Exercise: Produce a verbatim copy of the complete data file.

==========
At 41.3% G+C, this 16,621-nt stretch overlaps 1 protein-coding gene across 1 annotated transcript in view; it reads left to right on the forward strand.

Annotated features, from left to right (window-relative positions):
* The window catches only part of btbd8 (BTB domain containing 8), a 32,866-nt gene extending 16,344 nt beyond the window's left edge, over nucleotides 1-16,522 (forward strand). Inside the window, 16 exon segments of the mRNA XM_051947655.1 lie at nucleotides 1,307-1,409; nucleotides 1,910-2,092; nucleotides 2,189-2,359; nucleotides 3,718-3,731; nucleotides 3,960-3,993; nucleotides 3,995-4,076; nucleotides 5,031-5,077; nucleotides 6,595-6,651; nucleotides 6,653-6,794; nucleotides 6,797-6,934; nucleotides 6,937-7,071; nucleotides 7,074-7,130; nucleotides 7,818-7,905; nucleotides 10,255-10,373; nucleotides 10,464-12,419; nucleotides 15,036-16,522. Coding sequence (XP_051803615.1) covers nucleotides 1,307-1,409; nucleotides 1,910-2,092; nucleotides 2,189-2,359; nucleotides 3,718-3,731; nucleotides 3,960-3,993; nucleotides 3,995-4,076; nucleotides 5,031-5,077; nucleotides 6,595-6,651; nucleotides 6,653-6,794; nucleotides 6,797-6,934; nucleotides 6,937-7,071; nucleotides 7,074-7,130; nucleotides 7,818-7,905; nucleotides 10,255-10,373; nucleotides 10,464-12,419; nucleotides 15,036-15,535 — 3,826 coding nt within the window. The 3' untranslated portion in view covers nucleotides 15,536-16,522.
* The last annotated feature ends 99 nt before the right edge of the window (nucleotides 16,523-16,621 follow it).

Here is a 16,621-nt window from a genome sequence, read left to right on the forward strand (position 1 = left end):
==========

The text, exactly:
At 41.3% G+C, this 16,621-nt stretch overlaps 1 protein-coding gene across 1 annotated transcript in view; it reads left to right on the forward strand.

Annotated features, from left to right (window-relative positions):
* The window catches only part of btbd8 (BTB domain containing 8), a 32,866-nt gene extending 16,344 nt beyond the window's left edge, over nucleotides 1-16,522 (forward strand). Inside the window, 16 exon segments of the mRNA XM_051947655.1 lie at nucleotides 1,307-1,409; nucleotides 1,910-2,092; nucleotides 2,189-2,359; nucleotides 3,718-3,731; nucleotides 3,960-3,993; nucleotides 3,995-4,076; nucleotides 5,031-5,077; nucleotides 6,595-6,651; nucleotides 6,653-6,794; nucleotides 6,797-6,934; nucleotides 6,937-7,071; nucleotides 7,074-7,130; nucleotides 7,818-7,905; nucleotides 10,255-10,373; nucleotides 10,464-12,419; nucleotides 15,036-16,522. Coding sequence (XP_051803615.1) covers nucleotides 1,307-1,409; nucleotides 1,910-2,092; nucleotides 2,189-2,359; nucleotides 3,718-3,731; nucleotides 3,960-3,993; nucleotides 3,995-4,076; nucleotides 5,031-5,077; nucleotides 6,595-6,651; nucleotides 6,653-6,794; nucleotides 6,797-6,934; nucleotides 6,937-7,071; nucleotides 7,074-7,130; nucleotides 7,818-7,905; nucleotides 10,255-10,373; nucleotides 10,464-12,419; nucleotides 15,036-15,535 — 3,826 coding nt within the window. The 3' untranslated portion in view covers nucleotides 15,536-16,522.
* The last annotated feature ends 99 nt before the right edge of the window (nucleotides 16,523-16,621 follow it).

Here is a 16,621-nt window from a genome sequence, read left to right on the forward strand (position 1 = left end):